The second casting dilemma was for the “murder on the dance floor” sequence. Initially, the scene was about Chaz and two minor characters in the club – high on molly – exploring pleasure/pain while rolling on the drug. In this case, the two actors cast for the scene simply didn’t show up, and we had no time to recast. I had to create the sequence that’s in the film on the fly. It’s not radically different from the script (SPOILER: Chaz still dies), but the explanation for his loopy reaction to being stabbed is missing.

Did you struggle with the limited budget of the film?

Of course! We couldn’t afford rehearsals. Locations were secured only hours before we arrived to shoot. The shooting schedule was erratic and dragged on for weeks. The crew changed constantly. But these aren’t new challenges for low budget filmmaking. In my mind, we accomplished much, much more than we had a right to.

Are you proud that Hellbent is considered the first gay slasher film?

Absolutely. I have a complex and evolving relationship with HELLBENT. I call the film my “three-legged dog”. But the film has its undeniable place in queer cinema history. And for that I’m forever grateful.

Is it true all of the cast were heterosexual men?

I know a number of the HELLBENT supporting cast were from the LGBT community; I can’t speak for the principal cast.

Was it always the plan to set the film around Halloween?

Yeah, the producers’ idea for the film was always “slasher at the Halloween parade”, even before my involvement. The head exec-producer, Joe Wolf, had been involved with the original HALLOWEEN (and NIGHTMARE ON ELM STREET). I think he was looking to continue capitalizing on the holiday.

How much did your script change during shooting, if at all?

I don’t recall making major story adjustments. To be honest, I haven’t read the script since 2002.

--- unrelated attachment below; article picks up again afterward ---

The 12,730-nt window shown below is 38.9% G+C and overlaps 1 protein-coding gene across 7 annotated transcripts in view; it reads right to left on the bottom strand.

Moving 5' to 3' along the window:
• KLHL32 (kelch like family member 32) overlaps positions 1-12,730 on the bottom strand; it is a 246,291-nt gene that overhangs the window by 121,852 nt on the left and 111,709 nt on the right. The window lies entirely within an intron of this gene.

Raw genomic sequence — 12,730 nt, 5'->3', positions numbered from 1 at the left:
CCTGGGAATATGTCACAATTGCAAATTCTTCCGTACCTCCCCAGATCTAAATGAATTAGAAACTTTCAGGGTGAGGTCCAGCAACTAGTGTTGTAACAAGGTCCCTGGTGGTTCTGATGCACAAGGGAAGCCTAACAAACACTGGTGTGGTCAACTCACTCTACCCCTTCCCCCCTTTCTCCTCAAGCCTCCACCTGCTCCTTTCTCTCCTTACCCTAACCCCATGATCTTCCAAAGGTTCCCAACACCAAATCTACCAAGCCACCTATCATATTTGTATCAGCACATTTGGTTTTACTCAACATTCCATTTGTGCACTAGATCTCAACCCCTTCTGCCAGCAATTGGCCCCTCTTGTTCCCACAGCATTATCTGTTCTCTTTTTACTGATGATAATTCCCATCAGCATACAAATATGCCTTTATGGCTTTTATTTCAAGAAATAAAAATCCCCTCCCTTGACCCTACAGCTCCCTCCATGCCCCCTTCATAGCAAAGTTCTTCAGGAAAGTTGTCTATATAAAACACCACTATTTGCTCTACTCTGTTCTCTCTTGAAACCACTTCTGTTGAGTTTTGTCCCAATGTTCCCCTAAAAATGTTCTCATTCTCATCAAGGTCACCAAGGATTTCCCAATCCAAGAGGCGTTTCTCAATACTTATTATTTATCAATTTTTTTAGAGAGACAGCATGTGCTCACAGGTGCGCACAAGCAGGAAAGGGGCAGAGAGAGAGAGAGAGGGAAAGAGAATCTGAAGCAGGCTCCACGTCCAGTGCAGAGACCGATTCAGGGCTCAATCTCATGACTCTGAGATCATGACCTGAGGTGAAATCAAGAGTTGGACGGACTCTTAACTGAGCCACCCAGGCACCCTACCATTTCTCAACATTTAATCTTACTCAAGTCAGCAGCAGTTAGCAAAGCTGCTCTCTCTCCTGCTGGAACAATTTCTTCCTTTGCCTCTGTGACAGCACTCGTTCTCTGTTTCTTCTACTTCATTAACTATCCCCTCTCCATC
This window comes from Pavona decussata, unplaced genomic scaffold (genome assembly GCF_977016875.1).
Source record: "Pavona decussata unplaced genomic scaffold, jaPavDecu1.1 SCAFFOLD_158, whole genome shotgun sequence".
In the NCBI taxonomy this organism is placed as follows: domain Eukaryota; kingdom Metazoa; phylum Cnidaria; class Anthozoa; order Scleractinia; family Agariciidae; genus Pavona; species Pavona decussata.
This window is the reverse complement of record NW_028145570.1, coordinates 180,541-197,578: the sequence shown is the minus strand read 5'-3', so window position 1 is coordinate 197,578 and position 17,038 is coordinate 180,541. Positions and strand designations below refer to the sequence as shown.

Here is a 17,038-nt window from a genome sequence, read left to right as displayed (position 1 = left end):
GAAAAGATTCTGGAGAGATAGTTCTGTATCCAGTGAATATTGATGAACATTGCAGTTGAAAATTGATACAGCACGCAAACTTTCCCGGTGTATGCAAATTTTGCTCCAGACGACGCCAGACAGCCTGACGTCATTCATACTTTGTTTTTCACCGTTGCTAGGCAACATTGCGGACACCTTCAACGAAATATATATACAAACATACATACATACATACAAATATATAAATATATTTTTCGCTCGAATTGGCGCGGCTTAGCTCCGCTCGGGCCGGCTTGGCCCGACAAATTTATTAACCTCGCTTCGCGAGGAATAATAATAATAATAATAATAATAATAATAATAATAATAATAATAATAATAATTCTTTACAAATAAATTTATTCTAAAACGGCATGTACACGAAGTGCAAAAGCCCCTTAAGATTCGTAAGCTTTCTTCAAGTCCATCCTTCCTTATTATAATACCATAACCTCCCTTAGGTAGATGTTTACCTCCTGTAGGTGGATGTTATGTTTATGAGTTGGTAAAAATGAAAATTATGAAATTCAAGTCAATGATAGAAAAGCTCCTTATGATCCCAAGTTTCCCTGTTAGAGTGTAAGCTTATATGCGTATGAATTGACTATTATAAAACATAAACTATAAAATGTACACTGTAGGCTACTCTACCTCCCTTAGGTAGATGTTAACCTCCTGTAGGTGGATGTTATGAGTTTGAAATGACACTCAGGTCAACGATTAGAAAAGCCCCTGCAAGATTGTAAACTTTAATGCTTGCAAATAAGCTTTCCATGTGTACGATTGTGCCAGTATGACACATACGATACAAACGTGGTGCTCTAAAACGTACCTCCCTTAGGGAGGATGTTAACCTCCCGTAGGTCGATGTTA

Did you ever consider doing a Hellbent 2?

I think we all secretly wanted to shoot a sequel, and I had a plan for HELLBENT 2 that picked up right after the conclusion of the first film. Very much in the vein of HALLOWEEN II. But HELLBENT wasn’t a massive success at its release and that kind of killed the momentum. I get *tons* of fan interest in a sequel, though. But if HELLBENT ever got a reboot, it would demand new queer voices to guide it.

When was the last time you saw the film, and how do you think it has aged?

HELLBENT is a rough film. It’s a low budget. Some sequences look tawdry. The image looks “Vaselined” (it predates most digital camera technology – we shot on mini-cassettes, not on cards). And for years since its release, this is what I thought HELLBENT to be. But recently, I screened HELLBENT in a theatre with an audience. A transformative experience for me, not going to lie. After fifteen years, I’d forgotten how to watch the movie, but that audience taught me again. Many in the screening were new to the film – and used to current technical standards. But they engaged and screamed and laughed all the way through. Rowdy applause at the end.

So I’ve revised my response to the movie: technically, it’s a dinosaur, but the important parts still shimmer.

Do you feel there is still not enough horror films being made for LGBT audiences?

Unquestionably, LQBT people need more *real* representation in horror movies. And we need more horror films that speak to our experiences. Studios are taking note of audience demand for fresh perspectives, and these films – and television shows – are coming.

Where did the design for the killer come from?

I wanted the killer to wear a mask that was recognizably “evil” but also played into the traditional sexiness of queer Halloween. The Devil seemed the right choice – he was both alluring and menacing when he needed to be. I lucked out and landed two designers at the top of their field to handle the mask: creature designer, AARON SIMS (STRANGER THINGS), and fabricator, JUSTIN RALEIGH (AQUAMAN).

What films did you use as inspiration for the story and characters in Hellbent?

I watched Carpenter’s HALLOWEEN literally every day for two months. The original INVADERS FROM MARS. Super-8 queer films from Kenneth Anger and James Bidgood. Lots of 70s & 80s slashers (yikes!). The characters are all amalgamations of people from my life.

What is your favourite sequence in the film?

Ha. Imagine a box of puppies. Which is your favorite? The one currently licking your face.

Join Paul Etheredge on Friday 26th June at the Sohome Horror Film Festival: Pride Edition for a commentary of Hellbent with the Strong Language & Violent Scenes Podcast.